As a result, browsing behavior became the most relied-upon data signal, because it could influence further browsing. Offline data, meanwhile, was often derived from actual purchase data, and wasn’t as useful for driving browsing via clicks.
As time has gone on, the industry has shifted, and most brands have moved away from CTR to measure their campaigns. Still many look at conversions for direct response campaigns or audience reach for branding, rather than digging in to understand if they reached audiences that purchased and have a high customer lifetime value.
To be clear, there is value in online cookie-based data. It’s fresh data, which is great for identifying in-market audiences. The other side of that is that it has a limited shelf life. Real world action data, however, has more long-term value, in that it can help identify future purchases and brand affinities.
Someone who recently moved might need home improvement products, major appliances, paint, furniture, and other items to fill a home.
A consumer who bought a Nike product may buy Nike again, look at products that are similar to Nike, or purchase additional apparel or products to go along with the new sneakers they just bought, even if they are not displaying in-market activity right now.
This data is incredibly valuable, and can be used to develop media plans and audience buying strategies that can be put into use for months to come, as opposed to quick-twitch campaigns built around browsing data, where consumers cycle in and out of audience pools rapidly.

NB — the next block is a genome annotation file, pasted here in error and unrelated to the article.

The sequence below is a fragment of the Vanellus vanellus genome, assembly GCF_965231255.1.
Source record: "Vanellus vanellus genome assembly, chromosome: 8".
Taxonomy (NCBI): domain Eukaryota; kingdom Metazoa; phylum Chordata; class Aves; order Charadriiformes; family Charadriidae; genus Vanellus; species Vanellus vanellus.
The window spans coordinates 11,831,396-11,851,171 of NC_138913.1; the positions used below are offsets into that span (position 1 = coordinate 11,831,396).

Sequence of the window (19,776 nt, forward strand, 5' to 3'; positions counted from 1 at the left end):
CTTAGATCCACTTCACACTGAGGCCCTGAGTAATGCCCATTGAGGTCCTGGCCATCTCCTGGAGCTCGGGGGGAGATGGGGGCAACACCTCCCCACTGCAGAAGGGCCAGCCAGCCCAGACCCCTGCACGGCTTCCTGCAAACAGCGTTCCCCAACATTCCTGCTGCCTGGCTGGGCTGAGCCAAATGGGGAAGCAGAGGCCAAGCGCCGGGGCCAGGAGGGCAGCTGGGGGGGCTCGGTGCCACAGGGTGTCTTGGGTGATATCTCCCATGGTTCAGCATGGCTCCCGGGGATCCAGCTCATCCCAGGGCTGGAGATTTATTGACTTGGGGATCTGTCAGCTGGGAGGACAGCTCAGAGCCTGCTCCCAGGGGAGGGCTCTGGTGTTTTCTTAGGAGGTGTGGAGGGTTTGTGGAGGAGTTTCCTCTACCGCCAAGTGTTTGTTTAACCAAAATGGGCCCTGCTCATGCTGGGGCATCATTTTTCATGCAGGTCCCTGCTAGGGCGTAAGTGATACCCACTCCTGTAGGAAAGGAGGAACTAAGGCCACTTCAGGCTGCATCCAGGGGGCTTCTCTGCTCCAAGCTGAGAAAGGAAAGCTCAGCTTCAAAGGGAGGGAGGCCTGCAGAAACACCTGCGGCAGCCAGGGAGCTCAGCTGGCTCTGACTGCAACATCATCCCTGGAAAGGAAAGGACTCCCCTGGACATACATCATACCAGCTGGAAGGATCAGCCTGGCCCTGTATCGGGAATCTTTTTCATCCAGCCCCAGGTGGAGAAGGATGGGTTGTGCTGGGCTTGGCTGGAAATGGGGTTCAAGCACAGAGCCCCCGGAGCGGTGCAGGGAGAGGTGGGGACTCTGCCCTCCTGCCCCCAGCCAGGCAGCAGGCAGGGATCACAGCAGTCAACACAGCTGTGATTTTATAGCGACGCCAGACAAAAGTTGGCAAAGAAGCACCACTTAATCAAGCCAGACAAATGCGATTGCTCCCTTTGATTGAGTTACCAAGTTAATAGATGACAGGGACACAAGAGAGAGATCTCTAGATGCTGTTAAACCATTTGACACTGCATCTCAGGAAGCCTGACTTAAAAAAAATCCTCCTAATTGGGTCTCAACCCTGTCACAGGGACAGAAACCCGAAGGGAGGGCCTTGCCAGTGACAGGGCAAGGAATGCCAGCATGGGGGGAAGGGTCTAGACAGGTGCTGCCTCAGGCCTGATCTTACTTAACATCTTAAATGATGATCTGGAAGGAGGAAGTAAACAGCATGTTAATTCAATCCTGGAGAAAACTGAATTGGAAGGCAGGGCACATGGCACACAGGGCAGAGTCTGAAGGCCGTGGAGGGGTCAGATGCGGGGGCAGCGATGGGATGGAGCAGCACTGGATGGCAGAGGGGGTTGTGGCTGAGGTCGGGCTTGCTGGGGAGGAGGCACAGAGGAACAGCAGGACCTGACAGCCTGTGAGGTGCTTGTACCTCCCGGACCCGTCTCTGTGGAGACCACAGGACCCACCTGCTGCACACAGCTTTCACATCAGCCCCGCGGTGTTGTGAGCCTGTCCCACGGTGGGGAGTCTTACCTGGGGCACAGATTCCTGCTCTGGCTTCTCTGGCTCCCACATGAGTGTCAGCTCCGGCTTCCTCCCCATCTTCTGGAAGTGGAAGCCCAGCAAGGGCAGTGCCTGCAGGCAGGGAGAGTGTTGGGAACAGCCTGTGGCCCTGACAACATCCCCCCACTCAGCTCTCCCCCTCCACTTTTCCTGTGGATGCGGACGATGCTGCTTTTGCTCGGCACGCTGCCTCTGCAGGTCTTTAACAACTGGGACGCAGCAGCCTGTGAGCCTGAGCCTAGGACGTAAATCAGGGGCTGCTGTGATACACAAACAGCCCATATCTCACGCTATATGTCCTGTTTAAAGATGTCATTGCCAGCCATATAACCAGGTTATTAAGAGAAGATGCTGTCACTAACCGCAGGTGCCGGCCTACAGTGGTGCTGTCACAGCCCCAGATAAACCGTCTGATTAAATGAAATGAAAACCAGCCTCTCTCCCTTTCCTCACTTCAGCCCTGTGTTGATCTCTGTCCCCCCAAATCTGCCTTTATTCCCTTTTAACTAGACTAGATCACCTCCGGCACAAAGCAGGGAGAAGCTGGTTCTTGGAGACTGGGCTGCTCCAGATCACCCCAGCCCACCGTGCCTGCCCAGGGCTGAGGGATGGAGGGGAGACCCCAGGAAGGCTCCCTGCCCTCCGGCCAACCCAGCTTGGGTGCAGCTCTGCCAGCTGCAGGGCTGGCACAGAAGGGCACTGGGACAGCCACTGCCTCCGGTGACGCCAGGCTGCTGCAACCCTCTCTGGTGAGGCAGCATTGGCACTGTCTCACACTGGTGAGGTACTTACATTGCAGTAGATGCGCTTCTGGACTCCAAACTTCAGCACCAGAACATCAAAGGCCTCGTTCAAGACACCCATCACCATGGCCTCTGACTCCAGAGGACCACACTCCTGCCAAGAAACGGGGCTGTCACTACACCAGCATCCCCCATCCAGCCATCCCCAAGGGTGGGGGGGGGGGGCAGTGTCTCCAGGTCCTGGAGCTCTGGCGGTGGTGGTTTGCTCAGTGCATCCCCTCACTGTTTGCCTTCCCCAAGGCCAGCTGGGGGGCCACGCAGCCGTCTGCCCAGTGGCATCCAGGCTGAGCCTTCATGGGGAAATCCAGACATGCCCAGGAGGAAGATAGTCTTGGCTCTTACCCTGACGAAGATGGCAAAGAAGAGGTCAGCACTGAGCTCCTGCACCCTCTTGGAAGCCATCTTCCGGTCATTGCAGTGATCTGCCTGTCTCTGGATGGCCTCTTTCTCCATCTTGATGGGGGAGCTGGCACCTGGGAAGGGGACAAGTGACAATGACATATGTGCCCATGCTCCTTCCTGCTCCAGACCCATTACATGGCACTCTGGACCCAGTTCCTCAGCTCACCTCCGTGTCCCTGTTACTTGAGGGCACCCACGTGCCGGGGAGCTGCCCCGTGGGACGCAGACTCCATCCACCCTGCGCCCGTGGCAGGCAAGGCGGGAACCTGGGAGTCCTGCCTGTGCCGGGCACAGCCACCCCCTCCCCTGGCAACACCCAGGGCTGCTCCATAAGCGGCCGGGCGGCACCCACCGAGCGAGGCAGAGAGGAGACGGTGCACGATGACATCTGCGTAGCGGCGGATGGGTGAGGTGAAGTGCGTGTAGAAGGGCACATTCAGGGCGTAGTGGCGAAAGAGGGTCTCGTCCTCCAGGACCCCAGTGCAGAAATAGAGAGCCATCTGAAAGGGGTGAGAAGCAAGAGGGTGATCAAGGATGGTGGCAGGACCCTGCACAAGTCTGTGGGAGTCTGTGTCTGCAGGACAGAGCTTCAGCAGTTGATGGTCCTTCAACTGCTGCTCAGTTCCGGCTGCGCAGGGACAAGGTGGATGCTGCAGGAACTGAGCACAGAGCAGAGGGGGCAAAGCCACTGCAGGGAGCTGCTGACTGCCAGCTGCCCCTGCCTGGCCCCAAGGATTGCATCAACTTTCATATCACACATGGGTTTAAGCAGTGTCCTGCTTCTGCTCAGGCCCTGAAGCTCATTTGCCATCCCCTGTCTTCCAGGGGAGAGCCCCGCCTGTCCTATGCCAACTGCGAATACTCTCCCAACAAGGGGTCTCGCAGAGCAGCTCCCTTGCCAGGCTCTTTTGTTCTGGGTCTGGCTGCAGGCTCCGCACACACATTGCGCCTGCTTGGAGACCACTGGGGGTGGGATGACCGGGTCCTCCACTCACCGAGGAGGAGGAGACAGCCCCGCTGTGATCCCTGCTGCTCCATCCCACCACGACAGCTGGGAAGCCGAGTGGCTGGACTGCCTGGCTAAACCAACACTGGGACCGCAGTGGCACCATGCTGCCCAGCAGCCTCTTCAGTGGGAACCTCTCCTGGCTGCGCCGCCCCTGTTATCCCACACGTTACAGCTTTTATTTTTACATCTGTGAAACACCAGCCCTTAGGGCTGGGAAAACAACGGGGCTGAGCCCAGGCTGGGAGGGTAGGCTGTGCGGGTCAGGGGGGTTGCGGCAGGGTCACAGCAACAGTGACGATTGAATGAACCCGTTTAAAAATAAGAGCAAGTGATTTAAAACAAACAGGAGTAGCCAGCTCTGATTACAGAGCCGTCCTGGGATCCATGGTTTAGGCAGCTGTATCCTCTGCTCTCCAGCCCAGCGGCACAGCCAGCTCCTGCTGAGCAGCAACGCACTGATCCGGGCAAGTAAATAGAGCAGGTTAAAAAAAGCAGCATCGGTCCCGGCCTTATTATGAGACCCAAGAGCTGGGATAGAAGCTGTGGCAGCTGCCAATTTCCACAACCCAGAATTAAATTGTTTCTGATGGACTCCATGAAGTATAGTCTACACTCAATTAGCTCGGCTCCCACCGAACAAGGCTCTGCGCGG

It’s much easier to onboard offline data, as LiveRamp, Neustar and others offer the service. But as onboarding has improved, a funny thing has happened. The concept of a granular, targetable audiences is no longer confined to the internet.
Audience-first has become the dominant marketing strategy across channels, so marketers are evolving their thinking to a people-based, multichannel approach for branding and acquisition. Every media format is now data-driven, ranging from out-of-home to direct mail to addressable TV.
These formats, some of which have been in use for decades, aren’t strictly reliant on cookies, nor have they ever been. Advertisers can’t push cookie audiences to their CRM, or do direct mail with cookies, nor can they deliver targeted TV ads.
As brands shift their focus toward buying behavior and value-driven metrics, it only makes sense that they’d pursue data sources that can be used across multiple touchpoints in this era of multi-channel marketing.
As advertisers continue to find the path forward in a world without cookies, many will come to see that they’ve been ignoring valuable offline data signals for years, partly out of convenience, and partly out of ignorance.
Data that powered the ad industry throughout the pre-programmatic years is going to come back into vogue, especially for those that see the value of emphasizing buying behavior over browsing.
Chris Morse, is director of digital partnerships at Alliant, the audience data company, and is regularly advising brands of all kinds how to best approach audience strategies and think about changes in the data market to better get in touch with their target customers.